aforementioned pleas taken by the Appellant including that the decisions  of
this Court relied upon by the first appellate  Court  to  answer  the  issue
against the Appellant  were  inapplicable  to  the  fact  situation  of  the
present case and could be distinguished.

6.    As a result, we find merit in the argument of the Appellant  that  the
parties be relegated before the High Court for a fresh consideration of  the
second appeal on its own merit in accordance  with  law  and  more  so,  the
substantial questions of law  formulated  by  the  Appellant  which  are  as
under:-

“i.   Whether the tenancy of Respondent  No.  1  and  2  as  created  w.e.f.
01.09.1975 in respect of Suit premises No. 47, UB, Jawahar  Nagar,  Delhi  –
11006 jointly in their name can be said to be joint tenancy as  contemplated
in the judgment AIR 1988 SC 1470 “S.C. Pandey versus G.C. Paul”  which  were
passed in the context of joint tenancy conferred on the body  of  the  legal
heir of deceased or not?

ii.    Whether the Ld. Appellate Court was duty bound to address all  issues
and give finding therein  after  re-appraisal  of  the  facts  and  was  not
competent to uphold the finding summarily  as  sought  to  be  done  by  the
judgment dated 03.02.2005 or not?

iii.  Whether the Ld. Appellate Court was duty  bound  to  deal  with  other
issues except Issue No. 6?

iv.    Whether  the  Judgment/Decree  of  the  Ld.  Appellate  Court   dated
03.02.2005 was perverse and in breach of its jurisdiction as  the  appellate
court by not giving independent finding passed on re-appraisal  of  pleading
and evidence on record?

v.    Whether the Ld. Appellate Court upholding other issues ought  to  have
passed such further direction for  passing  of  the  preliminary  decree  of
rendition  of  account  to  its  logical  end  as   appointment   of   Local
Commissioner and its terms set lapsed by then or not?”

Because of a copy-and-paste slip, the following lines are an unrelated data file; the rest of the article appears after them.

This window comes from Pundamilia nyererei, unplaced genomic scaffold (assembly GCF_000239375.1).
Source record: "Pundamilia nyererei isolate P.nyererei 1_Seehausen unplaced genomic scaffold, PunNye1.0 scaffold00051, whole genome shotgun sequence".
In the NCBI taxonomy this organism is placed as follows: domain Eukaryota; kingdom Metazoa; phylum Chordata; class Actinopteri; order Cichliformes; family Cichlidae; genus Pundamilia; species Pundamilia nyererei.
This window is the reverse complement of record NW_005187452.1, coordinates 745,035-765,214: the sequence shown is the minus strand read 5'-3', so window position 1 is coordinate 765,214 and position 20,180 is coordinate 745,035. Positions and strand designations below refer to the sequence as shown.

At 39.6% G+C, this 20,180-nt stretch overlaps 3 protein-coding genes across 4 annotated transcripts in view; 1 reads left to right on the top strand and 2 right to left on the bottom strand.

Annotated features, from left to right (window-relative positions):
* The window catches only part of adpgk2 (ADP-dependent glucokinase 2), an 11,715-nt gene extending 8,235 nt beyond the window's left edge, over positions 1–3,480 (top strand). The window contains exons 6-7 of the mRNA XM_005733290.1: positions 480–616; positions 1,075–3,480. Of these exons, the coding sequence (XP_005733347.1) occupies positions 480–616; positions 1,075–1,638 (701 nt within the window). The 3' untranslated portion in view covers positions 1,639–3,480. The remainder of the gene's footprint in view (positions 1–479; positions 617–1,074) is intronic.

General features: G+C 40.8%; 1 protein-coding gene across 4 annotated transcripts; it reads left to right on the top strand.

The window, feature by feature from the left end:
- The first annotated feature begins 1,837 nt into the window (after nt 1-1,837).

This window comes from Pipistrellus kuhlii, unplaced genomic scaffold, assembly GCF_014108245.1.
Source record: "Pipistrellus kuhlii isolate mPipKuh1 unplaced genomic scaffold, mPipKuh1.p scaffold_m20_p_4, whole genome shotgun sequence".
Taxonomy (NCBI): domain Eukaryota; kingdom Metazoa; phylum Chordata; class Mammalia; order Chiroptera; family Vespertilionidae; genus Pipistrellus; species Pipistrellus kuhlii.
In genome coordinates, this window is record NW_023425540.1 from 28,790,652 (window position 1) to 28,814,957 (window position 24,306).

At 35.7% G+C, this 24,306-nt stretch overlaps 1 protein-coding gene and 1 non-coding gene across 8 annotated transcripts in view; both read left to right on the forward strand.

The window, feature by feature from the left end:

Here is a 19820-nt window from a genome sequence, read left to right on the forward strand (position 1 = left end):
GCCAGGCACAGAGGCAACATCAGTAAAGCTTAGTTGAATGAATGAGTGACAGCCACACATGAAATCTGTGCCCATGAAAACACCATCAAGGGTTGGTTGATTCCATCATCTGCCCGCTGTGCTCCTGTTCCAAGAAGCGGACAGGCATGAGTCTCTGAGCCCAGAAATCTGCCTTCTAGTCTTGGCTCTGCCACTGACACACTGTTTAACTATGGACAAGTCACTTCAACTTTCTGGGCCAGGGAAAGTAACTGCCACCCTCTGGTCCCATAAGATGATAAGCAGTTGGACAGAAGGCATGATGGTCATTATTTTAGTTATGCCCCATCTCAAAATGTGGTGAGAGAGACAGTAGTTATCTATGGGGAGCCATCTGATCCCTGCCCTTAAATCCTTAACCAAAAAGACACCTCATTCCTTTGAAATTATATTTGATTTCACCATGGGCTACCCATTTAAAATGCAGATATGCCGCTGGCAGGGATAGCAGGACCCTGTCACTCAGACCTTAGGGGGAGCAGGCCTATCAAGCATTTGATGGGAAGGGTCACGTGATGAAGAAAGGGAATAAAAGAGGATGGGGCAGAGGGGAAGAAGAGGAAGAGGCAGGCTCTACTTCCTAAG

7.    We may not be understood to have formulated the above noted  questions
while remitting the second appeal. It will be open  to  the  High  Court  to
reformulate the substantial questions of law or permit the parties  to  urge
any further substantial questions of law that may require  consideration  by
the High Court.

8.    Accordingly, we set aside the judgments and orders passed by the  High
Court dated 02.12.2013 and 22.08.2014 and instead restore the second  appeal
to  the  file  of  the  High  Court  to  its  original  number   for   fresh
consideration on its own merit in accordance with  law.  The  parties  shall
appear before the High Court on 17th April, 2017 when  the  High  Court  may
assign a suitable date for hearing of the second  appeal.   We  request  the
High Court to expeditiously dispose of the second appeal.

9.    The appeals are allowed in the above terms.  No order as to costs.

                                       …..……………………………..J.
                                     (Dipak Misra)




                                              .…..…………………………..J.
                                  (A.M.Khanwilkar)


.…..…………………………..J.
                                  (Mohan M. Shantanagoudar)

New Delhi,
Dated: March 29,  2017


-----------------------
[1]

      [2] AIR   1963 SC  468
[3]

      [4] AIR 1989 SC 1470
[5]

      [6] AIE 1995 SC 676